A very rare 1827 pattern, Honourable East India Company (HEIC) Navy officer’s pipe-back sword.
The 770mm pipe-back blade has a pronounced yelmen measuring 350mm in length and terminates in a quill point. The edges have been sharpened for action.
The blade is etched with the Honourable East India Company device of a lion rampant holding a crown in its paws above a large fouled anchor with foliate and feathered scrollwork and arches above and below. The forte bears the cutler’s details, “W. Simpson, 24 Leadenhall St. London.” William Simpson was an “India Outfitter” and a major supplier to the East India Company who had their headquarters next door at East India House in Leadenhall Street.
The obverse of the blade bears the East India Company Coat of Arms and motto, “Auspicio Regis et Senatus Angliae.” Translating as "By command of the King and Parliament of England" again surrounded above and below with foliate and feathered scrollwork and arches. The forte is intricately etched with bordered foliate scrollwork.
The blade is in very good condition for its age and service, it is clean and bright with minimal tarnish or pitting and a few edge nicks consistent with use. The etching is faint in some places.
The 1827 pattern, solid half-basket hilt is made of gilded brass and remains in excellent condition. The bowl of the guard bears the East India Company Lion and fouled anchor. The inner folding guard is in perfect working order and the hinge is firm and strong. The mane of the highly detailed lion head pommel flows into the gilded and faceted back strap and the “D” guard extends from between the lion’s jaws. The grip collar has an integral ring through which the sword knot was threaded. The white shagreen grip is of the highest quality and in excellent condition. The three strands of twisted copper wire are present and tight. The blade is firm in the hilt.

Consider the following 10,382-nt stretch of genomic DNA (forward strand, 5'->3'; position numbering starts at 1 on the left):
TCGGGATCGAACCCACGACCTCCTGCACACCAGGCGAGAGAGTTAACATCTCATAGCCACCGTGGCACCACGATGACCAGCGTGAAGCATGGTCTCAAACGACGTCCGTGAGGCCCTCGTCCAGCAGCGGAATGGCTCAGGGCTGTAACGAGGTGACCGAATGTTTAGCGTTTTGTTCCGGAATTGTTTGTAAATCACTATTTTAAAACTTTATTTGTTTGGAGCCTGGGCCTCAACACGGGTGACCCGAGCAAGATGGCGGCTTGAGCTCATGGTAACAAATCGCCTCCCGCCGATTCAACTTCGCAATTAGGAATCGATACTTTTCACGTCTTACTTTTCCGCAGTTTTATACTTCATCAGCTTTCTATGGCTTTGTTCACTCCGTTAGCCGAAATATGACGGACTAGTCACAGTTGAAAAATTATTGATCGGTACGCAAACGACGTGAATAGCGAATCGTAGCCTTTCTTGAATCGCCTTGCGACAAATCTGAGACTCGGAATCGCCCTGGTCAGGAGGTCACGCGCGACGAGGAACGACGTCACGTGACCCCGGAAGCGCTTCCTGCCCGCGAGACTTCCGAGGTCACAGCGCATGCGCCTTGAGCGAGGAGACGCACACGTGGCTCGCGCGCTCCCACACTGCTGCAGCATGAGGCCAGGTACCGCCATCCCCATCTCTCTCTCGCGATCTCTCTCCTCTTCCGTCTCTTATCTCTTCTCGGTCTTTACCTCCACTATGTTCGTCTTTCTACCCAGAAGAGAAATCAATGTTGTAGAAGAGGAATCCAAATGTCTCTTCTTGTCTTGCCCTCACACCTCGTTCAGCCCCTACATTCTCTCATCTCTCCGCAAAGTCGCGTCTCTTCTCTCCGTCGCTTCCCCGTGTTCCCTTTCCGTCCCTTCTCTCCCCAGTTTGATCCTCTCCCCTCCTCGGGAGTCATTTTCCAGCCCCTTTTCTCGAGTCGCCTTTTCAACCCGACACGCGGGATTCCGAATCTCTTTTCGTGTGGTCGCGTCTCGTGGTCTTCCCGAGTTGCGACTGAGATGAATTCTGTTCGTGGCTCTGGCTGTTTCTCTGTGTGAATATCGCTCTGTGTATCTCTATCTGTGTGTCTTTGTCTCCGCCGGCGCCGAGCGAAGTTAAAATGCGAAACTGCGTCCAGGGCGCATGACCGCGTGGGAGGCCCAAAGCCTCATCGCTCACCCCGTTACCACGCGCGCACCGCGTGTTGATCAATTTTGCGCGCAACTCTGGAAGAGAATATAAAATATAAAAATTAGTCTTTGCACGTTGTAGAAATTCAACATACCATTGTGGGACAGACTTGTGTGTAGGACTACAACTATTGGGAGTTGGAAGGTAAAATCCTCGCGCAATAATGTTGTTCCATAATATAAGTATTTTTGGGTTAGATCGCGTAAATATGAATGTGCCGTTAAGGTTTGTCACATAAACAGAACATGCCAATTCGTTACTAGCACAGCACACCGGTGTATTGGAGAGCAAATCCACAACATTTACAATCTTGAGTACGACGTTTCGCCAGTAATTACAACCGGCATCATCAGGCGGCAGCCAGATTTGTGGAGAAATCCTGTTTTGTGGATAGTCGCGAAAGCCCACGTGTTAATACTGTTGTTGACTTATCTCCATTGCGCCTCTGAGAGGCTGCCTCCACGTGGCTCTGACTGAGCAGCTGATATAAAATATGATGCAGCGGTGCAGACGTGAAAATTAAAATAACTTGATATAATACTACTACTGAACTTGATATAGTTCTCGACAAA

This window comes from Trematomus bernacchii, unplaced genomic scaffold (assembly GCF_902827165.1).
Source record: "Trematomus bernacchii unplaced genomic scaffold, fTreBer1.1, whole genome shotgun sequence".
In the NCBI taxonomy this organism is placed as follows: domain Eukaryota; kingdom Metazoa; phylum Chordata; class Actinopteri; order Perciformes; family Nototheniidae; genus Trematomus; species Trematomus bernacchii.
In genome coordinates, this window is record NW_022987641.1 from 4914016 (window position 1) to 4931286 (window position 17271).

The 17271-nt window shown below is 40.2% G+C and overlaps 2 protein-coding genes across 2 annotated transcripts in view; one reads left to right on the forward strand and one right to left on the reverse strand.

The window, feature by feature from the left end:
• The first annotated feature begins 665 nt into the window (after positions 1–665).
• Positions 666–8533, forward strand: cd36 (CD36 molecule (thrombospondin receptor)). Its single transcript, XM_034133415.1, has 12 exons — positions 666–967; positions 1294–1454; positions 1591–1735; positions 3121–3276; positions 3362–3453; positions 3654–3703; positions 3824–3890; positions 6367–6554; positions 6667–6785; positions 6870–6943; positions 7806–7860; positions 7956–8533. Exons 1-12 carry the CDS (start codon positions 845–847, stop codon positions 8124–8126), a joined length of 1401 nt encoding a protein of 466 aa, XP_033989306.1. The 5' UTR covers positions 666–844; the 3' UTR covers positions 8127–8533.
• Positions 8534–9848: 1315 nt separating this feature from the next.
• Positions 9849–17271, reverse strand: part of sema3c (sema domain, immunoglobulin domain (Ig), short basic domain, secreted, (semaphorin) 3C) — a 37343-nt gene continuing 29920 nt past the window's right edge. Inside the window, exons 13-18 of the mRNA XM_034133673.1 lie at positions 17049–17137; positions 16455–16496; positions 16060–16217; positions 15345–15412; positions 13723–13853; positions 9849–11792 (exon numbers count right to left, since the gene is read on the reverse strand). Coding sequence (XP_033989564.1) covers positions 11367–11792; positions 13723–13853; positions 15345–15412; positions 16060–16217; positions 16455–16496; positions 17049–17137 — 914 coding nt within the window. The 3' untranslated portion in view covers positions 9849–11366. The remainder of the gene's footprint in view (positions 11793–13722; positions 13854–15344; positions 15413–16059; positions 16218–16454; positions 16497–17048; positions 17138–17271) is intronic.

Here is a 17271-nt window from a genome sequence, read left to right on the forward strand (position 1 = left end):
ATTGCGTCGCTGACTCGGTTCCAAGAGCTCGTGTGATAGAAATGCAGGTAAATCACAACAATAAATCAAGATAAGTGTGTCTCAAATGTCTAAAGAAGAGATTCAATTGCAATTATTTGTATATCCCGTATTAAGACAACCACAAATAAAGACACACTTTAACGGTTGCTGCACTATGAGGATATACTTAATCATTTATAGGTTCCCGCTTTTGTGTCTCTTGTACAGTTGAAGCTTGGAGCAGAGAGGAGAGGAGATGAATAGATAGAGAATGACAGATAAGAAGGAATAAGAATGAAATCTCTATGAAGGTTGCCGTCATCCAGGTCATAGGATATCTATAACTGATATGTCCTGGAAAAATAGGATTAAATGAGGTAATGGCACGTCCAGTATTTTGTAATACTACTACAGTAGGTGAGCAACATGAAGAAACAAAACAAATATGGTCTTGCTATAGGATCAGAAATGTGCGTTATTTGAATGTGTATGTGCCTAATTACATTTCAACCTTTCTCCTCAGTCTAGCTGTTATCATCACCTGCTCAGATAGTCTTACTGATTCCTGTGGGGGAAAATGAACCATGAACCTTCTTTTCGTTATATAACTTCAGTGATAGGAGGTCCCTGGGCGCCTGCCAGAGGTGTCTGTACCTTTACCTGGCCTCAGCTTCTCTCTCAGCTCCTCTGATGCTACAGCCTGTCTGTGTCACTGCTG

The brass mounted black leather scabbard is original to the sword and is in very good condition. The scabbard has twin suspension rings, dating it to post 1832 as prior to that, scabbards had a frog stud. The stitching is intact and tight and the leather retains its original finish. The upper and middle brass mounts are in very good condition and are firmly in place. The drag has several small dents and is a later replacement. The sword sheaths and draws smoothly and is held firmly within the scabbard.
This is a very good example of a rare East India Company naval officer’s fighting sword complete with its original leather scabbard.